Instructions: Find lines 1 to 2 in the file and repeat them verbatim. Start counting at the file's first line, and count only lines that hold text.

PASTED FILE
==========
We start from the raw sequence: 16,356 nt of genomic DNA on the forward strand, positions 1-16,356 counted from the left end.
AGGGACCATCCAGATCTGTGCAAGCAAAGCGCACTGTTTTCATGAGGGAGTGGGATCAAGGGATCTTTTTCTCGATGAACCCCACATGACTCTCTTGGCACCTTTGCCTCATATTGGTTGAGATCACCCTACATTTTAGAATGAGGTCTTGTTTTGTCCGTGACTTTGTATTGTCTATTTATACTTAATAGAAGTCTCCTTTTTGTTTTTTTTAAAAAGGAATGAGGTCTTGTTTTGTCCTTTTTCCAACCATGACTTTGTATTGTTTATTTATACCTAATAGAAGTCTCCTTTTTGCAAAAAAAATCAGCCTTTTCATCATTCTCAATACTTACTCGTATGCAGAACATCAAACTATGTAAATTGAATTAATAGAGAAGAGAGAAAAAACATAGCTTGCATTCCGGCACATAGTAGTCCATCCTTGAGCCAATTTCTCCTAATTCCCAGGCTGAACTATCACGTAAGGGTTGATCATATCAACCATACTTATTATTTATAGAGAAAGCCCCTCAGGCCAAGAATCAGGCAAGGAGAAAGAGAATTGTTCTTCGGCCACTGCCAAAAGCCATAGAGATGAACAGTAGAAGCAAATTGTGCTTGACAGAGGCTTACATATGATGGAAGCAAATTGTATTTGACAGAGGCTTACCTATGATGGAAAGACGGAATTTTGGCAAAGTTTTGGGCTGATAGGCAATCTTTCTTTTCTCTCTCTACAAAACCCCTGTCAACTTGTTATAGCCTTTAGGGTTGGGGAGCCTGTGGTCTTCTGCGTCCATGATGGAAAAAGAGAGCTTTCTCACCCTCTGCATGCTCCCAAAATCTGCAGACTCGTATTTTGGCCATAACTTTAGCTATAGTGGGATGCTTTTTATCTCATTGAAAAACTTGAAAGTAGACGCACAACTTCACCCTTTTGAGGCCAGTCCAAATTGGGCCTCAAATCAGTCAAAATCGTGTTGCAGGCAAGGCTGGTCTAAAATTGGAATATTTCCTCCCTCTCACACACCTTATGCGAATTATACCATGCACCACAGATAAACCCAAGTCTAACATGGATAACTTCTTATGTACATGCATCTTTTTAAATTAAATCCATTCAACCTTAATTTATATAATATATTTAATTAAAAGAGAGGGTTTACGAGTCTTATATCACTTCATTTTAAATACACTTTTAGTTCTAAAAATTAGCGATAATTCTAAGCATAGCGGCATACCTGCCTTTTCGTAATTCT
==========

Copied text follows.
We start from the raw sequence: 16,356 nt of genomic DNA on the forward strand, positions 1-16,356 counted from the left end.
AGGGACCATCCAGATCTGTGCAAGCAAAGCGCACTGTTTTCATGAGGGAGTGGGATCAAGGGATCTTTTTCTCGATGAACCCCACATGACTCTCTTGGCACCTTTGCCTCATATTGGTTGAGATCACCCTACATTTTAGAATGAGGTCTTGTTTTGTCCGTGACTTTGTATTGTCTATTTATACTTAATAGAAGTCTCCTTTTTGTTTTTTTTAAAAAGGAATGAGGTCTTGTTTTGTCCTTTTTCCAACCATGACTTTGTATTGTTTATTTATACCTAATAGAAGTCTCCTTTTTGCAAAAAAAATCAGCCTTTTCATCATTCTCAATACTTACTCGTATGCAGAACATCAAACTATGTAAATTGAATTAATAGAGAAGAGAGAAAAAACATAGCTTGCATTCCGGCACATAGTAGTCCATCCTTGAGCCAATTTCTCCTAATTCCCAGGCTGAACTATCACGTAAGGGTTGATCATATCAACCATACTTATTATTTATAGAGAAAGCCCCTCAGGCCAAGAATCAGGCAAGGAGAAAGAGAATTGTTCTTCGGCCACTGCCAAAAGCCATAGAGATGAACAGTAGAAGCAAATTGTGCTTGACAGAGGCTTACATATGATGGAAGCAAATTGTATTTGACAGAGGCTTACCTATGATGGAAAGACGGAATTTTGGCAAAGTTTTGGGCTGATAGGCAATCTTTCTTTTCTCTCTCTACAAAACCCCTGTCAACTTGTTATAGCCTTTAGGGTTGGGGAGCCTGTGGTCTTCTGCGTCCATGATGGAAAAAGAGAGCTTTCTCACCCTCTGCATGCTCCCAAAATCTGCAGACTCGTATTTTGGCCATAACTTTAGCTATAGTGGGATGCTTTTTATCTCATTGAAAAACTTGAAAGTAGACGCACAACTTCACCCTTTTGAGGCCAGTCCAAATTGGGCCTCAAATCAGTCAAAATCGTGTTGCAGGCAAGGCTGGTCTAAAATTGGAATATTTCCTCCCTCTCACACACCTTATGCGAATTATACCATGCACCACAGATAAACCCAAGTCTAACATGGATAACTTCTTATGTACATGCATCTTTTTAAATTAAATCCATTCAACCTTAATTTATATAATATATTTAATTAAAAGAGAGGGTTTACGAGTCTTATATCACTTCATTTTAAATACACTTTTAGTTCTAAAAATTAGCGATAATTCTAAGCATAGCGGCATACCTGCCTTTTCGTAATTCT